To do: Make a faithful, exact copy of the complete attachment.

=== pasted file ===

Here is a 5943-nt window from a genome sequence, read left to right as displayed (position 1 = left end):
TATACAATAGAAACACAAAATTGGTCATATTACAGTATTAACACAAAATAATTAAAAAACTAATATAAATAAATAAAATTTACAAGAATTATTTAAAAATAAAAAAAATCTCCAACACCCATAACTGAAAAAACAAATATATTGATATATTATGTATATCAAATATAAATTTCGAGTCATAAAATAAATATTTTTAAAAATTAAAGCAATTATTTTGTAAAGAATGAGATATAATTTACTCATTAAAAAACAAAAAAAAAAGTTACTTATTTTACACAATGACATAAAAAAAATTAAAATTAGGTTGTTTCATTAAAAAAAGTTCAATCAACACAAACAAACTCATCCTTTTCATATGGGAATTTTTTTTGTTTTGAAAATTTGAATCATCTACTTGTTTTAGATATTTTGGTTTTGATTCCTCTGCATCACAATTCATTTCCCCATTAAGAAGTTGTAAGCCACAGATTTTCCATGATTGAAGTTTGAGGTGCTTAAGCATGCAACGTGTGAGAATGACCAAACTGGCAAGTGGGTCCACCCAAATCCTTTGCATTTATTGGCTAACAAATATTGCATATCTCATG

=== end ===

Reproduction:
Here is a 5943-nt window from a genome sequence, read left to right as displayed (position 1 = left end):
TATACAATAGAAACACAAAATTGGTCATATTACAGTATTAACACAAAATAATTAAAAAACTAATATAAATAAATAAAATTTACAAGAATTATTTAAAAATAAAAAAAATCTCCAACACCCATAACTGAAAAAACAAATATATTGATATATTATGTATATCAAATATAAATTTCGAGTCATAAAATAAATATTTTTAAAAATTAAAGCAATTATTTTGTAAAGAATGAGATATAATTTACTCATTAAAAAACAAAAAAAAAAGTTACTTATTTTACACAATGACATAAAAAAAATTAAAATTAGGTTGTTTCATTAAAAAAAGTTCAATCAACACAAACAAACTCATCCTTTTCATATGGGAATTTTTTTTGTTTTGAAAATTTGAATCATCTACTTGTTTTAGATATTTTGGTTTTGATTCCTCTGCATCACAATTCATTTCCCCATTAAGAAGTTGTAAGCCACAGATTTTCCATGATTGAAGTTTGAGGTGCTTAAGCATGCAACGTGTGAGAATGACCAAACTGGCAAGTGGGTCCACCCAAATCCTTTGCATTTATTGGCTAACAAATATTGCATATCTCATG